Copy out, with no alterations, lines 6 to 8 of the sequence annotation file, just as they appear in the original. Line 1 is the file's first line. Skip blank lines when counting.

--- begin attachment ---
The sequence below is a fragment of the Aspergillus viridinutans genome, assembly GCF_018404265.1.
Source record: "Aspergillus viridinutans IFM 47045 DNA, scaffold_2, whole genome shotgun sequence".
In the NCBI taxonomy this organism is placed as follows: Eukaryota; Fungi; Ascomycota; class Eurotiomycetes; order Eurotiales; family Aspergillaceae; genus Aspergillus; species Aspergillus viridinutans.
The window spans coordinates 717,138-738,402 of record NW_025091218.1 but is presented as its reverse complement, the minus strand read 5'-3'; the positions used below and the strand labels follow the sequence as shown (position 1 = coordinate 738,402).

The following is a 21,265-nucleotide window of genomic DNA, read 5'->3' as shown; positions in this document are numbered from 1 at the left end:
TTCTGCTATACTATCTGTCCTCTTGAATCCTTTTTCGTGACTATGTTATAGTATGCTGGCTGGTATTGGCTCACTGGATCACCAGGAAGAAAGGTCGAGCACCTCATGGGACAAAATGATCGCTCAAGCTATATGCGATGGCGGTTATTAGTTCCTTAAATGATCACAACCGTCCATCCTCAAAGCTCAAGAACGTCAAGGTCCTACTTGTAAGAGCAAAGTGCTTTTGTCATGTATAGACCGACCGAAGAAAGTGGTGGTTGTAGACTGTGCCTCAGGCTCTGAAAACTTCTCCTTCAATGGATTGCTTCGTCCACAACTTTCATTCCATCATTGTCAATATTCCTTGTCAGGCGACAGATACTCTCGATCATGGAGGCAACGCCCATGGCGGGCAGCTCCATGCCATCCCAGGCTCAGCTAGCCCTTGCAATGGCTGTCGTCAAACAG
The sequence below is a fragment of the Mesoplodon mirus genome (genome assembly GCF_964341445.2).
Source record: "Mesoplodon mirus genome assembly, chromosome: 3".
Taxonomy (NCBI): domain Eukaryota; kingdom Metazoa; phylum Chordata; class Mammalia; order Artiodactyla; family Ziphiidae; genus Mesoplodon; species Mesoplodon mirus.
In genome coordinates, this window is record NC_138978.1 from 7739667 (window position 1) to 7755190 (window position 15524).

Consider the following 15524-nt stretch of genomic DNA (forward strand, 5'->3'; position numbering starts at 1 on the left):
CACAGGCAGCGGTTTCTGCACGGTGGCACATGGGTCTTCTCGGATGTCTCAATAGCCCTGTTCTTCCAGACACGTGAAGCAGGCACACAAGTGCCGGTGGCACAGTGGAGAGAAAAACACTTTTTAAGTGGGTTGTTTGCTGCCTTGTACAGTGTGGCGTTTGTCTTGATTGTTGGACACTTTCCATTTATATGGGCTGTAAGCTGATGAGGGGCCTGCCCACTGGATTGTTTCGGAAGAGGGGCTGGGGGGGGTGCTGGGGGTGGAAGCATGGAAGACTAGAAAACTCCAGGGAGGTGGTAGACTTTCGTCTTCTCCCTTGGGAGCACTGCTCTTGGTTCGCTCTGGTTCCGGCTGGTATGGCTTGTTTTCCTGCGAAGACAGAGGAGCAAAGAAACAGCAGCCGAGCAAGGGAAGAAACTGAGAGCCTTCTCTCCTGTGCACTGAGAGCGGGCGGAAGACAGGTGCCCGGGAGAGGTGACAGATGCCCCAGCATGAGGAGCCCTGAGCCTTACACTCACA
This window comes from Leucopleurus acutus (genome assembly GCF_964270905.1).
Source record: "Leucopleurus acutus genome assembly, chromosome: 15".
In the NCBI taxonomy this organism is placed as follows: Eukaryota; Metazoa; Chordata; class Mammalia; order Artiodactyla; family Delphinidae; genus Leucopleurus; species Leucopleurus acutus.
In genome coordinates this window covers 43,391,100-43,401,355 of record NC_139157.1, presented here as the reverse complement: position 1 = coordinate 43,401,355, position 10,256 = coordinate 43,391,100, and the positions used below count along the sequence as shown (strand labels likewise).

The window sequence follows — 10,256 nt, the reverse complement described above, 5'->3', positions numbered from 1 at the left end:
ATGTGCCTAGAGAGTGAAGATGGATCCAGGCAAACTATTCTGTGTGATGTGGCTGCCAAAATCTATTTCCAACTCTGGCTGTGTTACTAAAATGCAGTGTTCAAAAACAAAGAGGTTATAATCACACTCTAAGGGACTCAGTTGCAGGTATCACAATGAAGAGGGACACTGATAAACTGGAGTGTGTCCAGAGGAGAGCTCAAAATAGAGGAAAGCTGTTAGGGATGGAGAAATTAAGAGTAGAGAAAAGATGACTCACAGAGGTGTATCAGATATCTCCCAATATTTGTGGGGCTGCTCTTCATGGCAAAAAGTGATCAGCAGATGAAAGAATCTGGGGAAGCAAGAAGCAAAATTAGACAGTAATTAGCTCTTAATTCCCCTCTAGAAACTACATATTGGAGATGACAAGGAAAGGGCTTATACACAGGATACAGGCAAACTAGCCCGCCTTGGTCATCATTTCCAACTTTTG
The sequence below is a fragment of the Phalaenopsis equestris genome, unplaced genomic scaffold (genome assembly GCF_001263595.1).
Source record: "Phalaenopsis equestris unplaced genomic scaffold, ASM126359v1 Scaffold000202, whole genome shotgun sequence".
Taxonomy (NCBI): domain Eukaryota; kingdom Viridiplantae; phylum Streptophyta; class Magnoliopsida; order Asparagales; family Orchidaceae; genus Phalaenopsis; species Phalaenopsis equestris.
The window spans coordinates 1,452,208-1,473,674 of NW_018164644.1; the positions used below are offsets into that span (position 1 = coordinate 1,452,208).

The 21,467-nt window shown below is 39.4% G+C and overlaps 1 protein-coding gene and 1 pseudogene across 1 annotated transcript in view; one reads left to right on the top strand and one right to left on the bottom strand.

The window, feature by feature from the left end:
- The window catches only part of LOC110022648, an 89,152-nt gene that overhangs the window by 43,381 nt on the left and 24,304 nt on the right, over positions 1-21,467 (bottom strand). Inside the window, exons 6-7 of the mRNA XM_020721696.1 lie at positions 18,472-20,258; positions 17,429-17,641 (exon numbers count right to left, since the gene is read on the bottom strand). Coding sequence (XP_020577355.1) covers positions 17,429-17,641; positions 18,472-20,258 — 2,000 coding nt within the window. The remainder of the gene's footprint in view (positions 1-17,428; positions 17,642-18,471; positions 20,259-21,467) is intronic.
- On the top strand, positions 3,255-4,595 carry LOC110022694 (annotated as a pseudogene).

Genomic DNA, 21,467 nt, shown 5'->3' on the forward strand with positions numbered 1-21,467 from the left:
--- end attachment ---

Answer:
TTCTGCTATACTATCTGTCCTCTTGAATCCTTTTTCGTGACTATGTTATAGTATGCTGGCTGGTATTGGCTCACTGGATCACCAGGAAGAAAGGTCGAGCACCTCATGGGACAAAATGATCGCTCAAGCTATATGCGATGGCGGTTATTAGTTCCTTAAATGATCACAACCGTCCATCCTCAAAGCTCAAGAACGTCAAGGTCCTACTTGTAAGAGCAAAGTGCTTTTGTCATGTATAGACCGACCGAAGAAAGTGGTGGTTGTAGACTGTGCCTCAGGCTCTGAAAACTTCTCCTTCAATGGATTGCTTCGTCCACAACTTTCATTCCATCATTGTCAATATTCCTTGTCAGGCGACAGATACTCTCGATCATGGAGGCAACGCCCATGGCGGGCAGCTCCATGCCATCCCAGGCTCAGCTAGCCCTTGCAATGGCTGTCGTCAAACAG
The sequence below is a fragment of the Mesoplodon mirus genome (genome assembly GCF_964341445.2).
Source record: "Mesoplodon mirus genome assembly, chromosome: 3".